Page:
Major upswing

In her sophomore year at Maryland Jessica Hollandsworth says she is playing better than ever

April 11, 2010|By Randy King | The Roanoke Times, Va. (MCT)

Don't ever tell Jason Rodenhaver that you can't find a diamond in the rough.

The University of Maryland women's golf coach knows better. He unearthed his jewel in the hills of Floyd County two years ago, when he basically stumbled upon Jessica Hollandsworth.

"It was basically luck," Rodenhaver recalled. "It happened because I answered the phone one day. It's always been my theory -- always answer the phone because you never know."

On the other end of the line was Floyd County High School assistant golf coach Bobby Clark, a former high school state champion who played at Clemson. It was one of several calls that Clark made to ACC schools on Hollandsworth's behalf.

"Thank goodness, Bobby Clark called. And, thank goodness, I answered the phone," Rodenhaver said.

Funny thing about it all was Rodenhaver had seen Hollandsworth play in an International Junior Golf tour event a year earlier at Grand Cypress Golf Club in Orlando, Fla. "I watched her and I'm like, ‘man, she's really good,' " he said. "Then I got home and I went into some of the 1 / 8recruiting 3 / 8 databases to try to get her phone number and she wasn't in any database.

"So I called Floyd, Virginia, and the operator said, ‘well, we've got 25 Hollandsworths.' After hearing that, I'm like this is going to be like finding a needle in a haystack. I basically just forgot about her.

"And, fortunately, Bobby called us later in the year."

Rodenhaver can only laugh about what's happened since.

"The rest is history," he said. "Obviously, she's our best player. She had a great freshman year last season. This season, she's played great. She's been very consistent for us, she's done well in school. She's a wonderful kid. I mean she's perfect. I have no worries about her. She's a once-in-a-lifetime player."

Going uptown

Led by Hollandsworth, Maryland finished the regular season with back-to-back second-place finishes, then won the Canes & Cardinal Classic this past week in Miami. The Terrapins look like a strong contender for an NCAA bid heading into this week's ACC Championship in Greensboro, N.C.

Hollandsworth, a sophomore, has won two titles and scored a pair of seconds, and has failed to finish outside the top 20 only two times in her college career. Not bad for a country girl who wasn't on the recruiting radar of top programs because she wasn't afforded the luxury of playing most top-flight junior events across the nation.

"My family didn't have the money to do all that," Hollandsworth said. "We went wherever we could that was close and just played golf."

Boy, the girl who honed her golf swing by pounding balls into a tarp in a barn on her family's farm has flashed her talent since. She's beaten some of the big-names that she used to read about in high school since arriving at Maryland.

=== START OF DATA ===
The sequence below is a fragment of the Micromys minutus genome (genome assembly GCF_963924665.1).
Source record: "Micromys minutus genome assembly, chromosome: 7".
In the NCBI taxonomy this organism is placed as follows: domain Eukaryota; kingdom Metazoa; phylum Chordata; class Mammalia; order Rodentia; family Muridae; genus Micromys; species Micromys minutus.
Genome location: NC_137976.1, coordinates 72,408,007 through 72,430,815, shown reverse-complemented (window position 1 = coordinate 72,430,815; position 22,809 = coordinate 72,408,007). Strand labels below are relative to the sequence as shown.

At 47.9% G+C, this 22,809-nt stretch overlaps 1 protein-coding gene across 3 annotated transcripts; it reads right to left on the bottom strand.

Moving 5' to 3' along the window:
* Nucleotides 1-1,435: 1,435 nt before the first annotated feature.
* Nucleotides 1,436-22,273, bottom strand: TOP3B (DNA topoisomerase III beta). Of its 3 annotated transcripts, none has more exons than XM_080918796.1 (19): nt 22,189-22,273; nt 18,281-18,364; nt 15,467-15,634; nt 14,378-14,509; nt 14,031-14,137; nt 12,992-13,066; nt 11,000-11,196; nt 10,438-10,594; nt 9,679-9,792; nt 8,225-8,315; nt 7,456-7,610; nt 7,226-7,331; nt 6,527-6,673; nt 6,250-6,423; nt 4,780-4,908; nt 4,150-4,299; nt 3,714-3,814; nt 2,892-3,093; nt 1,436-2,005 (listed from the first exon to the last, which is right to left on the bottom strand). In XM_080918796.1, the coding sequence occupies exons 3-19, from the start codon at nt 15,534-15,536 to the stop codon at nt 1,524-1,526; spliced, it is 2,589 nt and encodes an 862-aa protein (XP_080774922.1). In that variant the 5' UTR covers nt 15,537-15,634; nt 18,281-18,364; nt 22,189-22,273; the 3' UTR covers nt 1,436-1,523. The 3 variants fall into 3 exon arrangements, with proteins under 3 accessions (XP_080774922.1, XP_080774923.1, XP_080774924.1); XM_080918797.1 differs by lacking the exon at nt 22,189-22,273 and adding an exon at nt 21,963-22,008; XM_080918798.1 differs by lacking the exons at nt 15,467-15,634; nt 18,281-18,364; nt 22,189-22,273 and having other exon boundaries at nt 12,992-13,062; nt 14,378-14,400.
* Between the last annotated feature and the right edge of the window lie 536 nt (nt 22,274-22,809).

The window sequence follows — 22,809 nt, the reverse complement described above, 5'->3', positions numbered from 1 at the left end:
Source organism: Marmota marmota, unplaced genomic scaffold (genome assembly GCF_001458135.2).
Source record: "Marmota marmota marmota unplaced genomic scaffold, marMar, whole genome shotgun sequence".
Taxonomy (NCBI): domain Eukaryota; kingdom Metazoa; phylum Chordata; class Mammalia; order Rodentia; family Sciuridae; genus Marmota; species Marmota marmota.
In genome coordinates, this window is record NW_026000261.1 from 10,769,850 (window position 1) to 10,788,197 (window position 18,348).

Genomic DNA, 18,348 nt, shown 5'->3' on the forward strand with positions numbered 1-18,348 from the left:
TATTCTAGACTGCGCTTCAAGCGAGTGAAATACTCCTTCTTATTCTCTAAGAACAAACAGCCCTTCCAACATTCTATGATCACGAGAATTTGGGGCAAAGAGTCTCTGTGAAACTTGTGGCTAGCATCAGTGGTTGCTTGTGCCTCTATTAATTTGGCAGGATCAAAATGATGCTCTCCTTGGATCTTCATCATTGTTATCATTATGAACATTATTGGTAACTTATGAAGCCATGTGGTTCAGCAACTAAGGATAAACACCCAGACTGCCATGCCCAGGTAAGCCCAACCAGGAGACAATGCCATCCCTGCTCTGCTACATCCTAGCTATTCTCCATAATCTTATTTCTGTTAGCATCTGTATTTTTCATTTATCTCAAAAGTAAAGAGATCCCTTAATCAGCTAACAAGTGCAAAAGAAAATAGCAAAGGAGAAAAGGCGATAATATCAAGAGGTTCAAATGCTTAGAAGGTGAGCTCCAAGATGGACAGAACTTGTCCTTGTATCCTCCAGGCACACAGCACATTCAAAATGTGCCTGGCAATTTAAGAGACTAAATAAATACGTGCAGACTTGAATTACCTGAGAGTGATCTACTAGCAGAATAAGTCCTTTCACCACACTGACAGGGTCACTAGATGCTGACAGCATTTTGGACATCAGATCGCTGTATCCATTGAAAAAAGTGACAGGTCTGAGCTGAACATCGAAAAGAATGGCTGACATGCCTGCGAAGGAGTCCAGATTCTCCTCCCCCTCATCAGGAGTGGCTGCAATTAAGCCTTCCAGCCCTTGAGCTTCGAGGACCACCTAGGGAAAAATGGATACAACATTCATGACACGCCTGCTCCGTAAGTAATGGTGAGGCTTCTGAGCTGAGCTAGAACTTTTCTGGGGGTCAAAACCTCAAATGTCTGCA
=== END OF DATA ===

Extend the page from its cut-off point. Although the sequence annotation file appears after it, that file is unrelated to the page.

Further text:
"That's something that's been really nice," Hollandsworth said. "To see a lot of these names -- I mean I didn't play 1 / 8American Junior Golf Association 3 / 8 tournaments and I didn't travel a lot when I played junior golf. So to see some of these names that are always in GolfWeek and girls who were ranked highly … it's nice to be able to play against them and just get that experience, and know that I'm playing against really good players, and can actually hold my own against them.

"It's great to start out my college career that way. Hopefully, I can keep it going for the next two years."

Major adjustment

Forget the golf. The biggest adjustment for Hollandsworth was leaving the quiet confines of rural Floyd County and moving to the concrete jungle of College Park, Md., located only miles north of Washington, D.C.

"There's like triple the amount of students here as there is in the whole county of Floyd," said Hollandsworth, giggling. "And the traffic up here! It's a little different in Maryland than it is in Floyd County. There are five-lane expressways here, where back home it's pretty much just two-lane roads and cow fields."

Not to mention there are a few more stoplights. There is one traffic light in the entire county of Floyd. Now, no matter which way she turns when leaving campus, there's a stop light about a 5-iron shot away.

"The rest of the girls on the team ask me about Floyd and it's hard for them to believe that I come from a county that has only one traffic light," Hollandsworth said. "I tell them, ‘yeah, one traffic light, one high school and four elementary schools that feed into one high school.' It blows people's minds, I think. They can't really understand.

"And they love hearing about the barn. That barn is pretty funny to them."

Before she leaves college, Hollandsworth said she hopes to bring all her teammates to Floyd County and introduce them to life in the country.

"That's the plan … have them all come down and experience it for themselves," she said. "Hey, we've got 80 acres. We all can hit golf balls all over the place. Man, that would be a blast."

Down the road

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